On the flip side to that, I know that some people suggest that introspection and self reflection lead to to greater self awareness and thus a better personal understanding and sense of ownership over the thought processes and trigger events which affect us. This has always been the thinking that has driven me, and has fuelled my attempts to make sense of the experiences I have had; it has always been an attempt to normalise, and demystify (a phrase I use in my book), the massive and often overwhelming experiences which can seem, at first, terrifying and beyond comprehension.

However, on the flip side to that,  I recently read something which suggest that this isn’t the case, and it very much depends on how you direct your introspection and focus your self reflection. HA- otherwise you can just end up tying yourself in more knots- go figure.

(Continued in part two…)

 

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8 thoughts on “Learning to let go- the parting blow of psychosis? (Part 1)

  1. For it is really, dam, hard to move past completely.

    I think you still have to realize that you are in a process not of overcoming – but of transforming. You cannot expect to “move past” these things because they are as integral to your self as was the emanation of schizophrenia.

    The fact that you succumbed to schiz shows an openness of your awareness – please note that I am sticking strictly to the materialistic descriptions here. That very openness is something that you have to wrest back from the temptations that arise from schizophrenic moments.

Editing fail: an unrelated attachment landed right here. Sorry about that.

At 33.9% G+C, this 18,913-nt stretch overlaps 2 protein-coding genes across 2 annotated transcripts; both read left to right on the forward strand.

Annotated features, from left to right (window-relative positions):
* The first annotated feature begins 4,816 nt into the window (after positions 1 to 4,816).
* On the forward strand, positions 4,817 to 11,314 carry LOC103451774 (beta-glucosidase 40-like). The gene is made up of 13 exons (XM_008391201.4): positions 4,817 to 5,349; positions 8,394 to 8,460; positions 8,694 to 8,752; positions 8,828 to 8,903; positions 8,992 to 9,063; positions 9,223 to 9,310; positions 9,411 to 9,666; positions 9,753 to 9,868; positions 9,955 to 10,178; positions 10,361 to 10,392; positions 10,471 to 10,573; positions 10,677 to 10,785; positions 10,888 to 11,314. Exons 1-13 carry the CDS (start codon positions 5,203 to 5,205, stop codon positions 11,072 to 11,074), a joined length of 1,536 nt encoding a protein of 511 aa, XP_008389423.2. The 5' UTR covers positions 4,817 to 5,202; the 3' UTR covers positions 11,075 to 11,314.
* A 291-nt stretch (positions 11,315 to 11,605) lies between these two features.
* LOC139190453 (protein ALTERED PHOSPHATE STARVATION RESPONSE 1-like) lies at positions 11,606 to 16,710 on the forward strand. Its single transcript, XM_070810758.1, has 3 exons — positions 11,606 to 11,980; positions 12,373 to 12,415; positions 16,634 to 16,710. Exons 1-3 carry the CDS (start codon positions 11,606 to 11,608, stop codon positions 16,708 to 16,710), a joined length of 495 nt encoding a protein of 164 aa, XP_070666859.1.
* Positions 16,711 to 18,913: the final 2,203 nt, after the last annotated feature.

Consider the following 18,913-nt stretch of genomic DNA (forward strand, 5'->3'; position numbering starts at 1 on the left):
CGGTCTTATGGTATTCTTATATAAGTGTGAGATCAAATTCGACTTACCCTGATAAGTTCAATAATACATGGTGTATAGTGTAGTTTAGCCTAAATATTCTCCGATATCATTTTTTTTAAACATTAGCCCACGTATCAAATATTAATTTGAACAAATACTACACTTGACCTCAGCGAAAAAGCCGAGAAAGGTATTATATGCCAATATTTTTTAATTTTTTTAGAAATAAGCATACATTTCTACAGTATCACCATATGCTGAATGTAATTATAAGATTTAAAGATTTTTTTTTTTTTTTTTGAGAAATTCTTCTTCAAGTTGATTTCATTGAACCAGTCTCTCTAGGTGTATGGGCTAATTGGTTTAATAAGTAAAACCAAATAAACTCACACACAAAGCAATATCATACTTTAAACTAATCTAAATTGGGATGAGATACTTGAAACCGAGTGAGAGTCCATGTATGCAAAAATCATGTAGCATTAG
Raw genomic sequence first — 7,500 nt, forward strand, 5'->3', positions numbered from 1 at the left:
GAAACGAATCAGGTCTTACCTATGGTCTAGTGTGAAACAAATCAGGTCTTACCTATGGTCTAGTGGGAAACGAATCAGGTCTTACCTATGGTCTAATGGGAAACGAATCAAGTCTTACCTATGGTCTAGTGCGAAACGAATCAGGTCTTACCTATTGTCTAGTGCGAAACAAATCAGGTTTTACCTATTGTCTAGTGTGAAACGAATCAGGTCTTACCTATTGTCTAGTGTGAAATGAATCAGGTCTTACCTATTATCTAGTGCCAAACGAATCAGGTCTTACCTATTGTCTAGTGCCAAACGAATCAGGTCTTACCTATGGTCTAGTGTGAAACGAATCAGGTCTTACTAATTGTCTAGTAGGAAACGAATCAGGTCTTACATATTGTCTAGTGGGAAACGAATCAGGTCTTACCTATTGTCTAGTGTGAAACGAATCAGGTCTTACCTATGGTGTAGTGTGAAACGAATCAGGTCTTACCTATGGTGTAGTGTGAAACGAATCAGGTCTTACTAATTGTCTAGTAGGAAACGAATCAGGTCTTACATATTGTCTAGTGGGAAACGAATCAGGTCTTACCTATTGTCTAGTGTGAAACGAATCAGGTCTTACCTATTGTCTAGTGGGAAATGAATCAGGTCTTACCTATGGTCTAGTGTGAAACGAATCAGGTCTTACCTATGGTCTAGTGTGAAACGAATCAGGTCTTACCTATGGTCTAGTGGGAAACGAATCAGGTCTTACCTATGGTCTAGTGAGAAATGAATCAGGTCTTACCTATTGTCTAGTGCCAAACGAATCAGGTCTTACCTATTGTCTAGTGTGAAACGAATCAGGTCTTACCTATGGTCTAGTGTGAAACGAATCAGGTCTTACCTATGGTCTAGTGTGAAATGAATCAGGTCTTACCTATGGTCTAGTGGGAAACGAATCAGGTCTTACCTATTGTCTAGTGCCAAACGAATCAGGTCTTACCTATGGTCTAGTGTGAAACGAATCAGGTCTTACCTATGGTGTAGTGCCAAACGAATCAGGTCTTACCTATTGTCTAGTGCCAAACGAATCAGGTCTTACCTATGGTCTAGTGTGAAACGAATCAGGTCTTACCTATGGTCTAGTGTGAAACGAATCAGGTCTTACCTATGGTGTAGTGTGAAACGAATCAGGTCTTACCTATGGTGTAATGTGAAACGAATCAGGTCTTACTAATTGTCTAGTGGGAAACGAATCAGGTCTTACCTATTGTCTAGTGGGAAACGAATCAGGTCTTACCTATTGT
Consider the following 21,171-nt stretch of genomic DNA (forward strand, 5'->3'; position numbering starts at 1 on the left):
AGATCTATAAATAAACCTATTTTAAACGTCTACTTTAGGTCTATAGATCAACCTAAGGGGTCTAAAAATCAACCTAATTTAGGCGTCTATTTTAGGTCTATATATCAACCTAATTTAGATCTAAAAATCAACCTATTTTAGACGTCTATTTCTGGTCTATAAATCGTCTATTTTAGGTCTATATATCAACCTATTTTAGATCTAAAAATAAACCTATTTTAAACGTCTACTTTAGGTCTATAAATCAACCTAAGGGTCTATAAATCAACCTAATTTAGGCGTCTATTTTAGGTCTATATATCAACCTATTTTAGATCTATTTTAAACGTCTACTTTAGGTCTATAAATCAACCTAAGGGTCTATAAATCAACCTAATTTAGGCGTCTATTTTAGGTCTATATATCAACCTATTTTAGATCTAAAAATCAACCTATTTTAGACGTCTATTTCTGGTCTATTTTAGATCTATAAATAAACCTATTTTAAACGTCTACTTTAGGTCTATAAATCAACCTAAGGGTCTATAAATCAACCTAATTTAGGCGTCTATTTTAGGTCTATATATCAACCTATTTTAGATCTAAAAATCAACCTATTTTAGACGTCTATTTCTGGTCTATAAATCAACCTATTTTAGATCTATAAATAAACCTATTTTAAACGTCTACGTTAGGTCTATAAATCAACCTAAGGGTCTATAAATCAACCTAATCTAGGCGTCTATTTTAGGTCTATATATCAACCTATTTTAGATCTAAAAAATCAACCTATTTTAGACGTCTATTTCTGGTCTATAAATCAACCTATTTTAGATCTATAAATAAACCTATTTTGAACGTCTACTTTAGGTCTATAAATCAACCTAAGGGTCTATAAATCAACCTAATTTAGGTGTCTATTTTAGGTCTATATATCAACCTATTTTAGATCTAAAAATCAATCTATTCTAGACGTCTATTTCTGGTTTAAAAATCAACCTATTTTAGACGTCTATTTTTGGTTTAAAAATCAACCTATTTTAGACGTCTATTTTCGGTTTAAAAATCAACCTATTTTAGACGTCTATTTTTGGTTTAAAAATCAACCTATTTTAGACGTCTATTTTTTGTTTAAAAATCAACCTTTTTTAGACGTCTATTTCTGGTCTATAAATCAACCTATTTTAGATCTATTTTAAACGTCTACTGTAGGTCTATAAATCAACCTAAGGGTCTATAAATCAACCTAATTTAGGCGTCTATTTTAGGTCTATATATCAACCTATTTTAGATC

In my last private post I spoke of the nature of striving, and how all striving creates something that is not only new, but worthwhile. Putting this backwards means it doesn’t matter how you struggled it matters that you did. What you achieve is but the reward for struggling, and it is nothing less and nothing more than human happiness.

    Furthermore, the deeper the pit you dragged yourself out of, the more enriched the feelings of happiness will be. In and of themselves, that enrichment will remain with you.

    All it takes is the energy to work with yourself in whatever way you can – just as long as this is balanced between what you feel inwardly about the things that occur around you. Without this balance, the future is lost – and that is the case for too many ordinary people who to all intensome purposes are perfectly sane. The problem here is that they are in no position to help those who are afflicted.

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  2. I am super proud of you and super excited to read your work. I do however, urge you to write however you want and not in a ‘style’ if that suits your story best. Having struggled for years I rarely read anything that truly tells the harrowing truth of living with a MH issue. The ‘otherworldly’ experiences are few and far between in print and usually glamorised or watered down. Your writing is beautiful and I know you will capture all you set out to so do not worry about leaving it behind, it is never truly behind, it is a part of you and beside you always. You have the strength and the courage to move forward – keep going.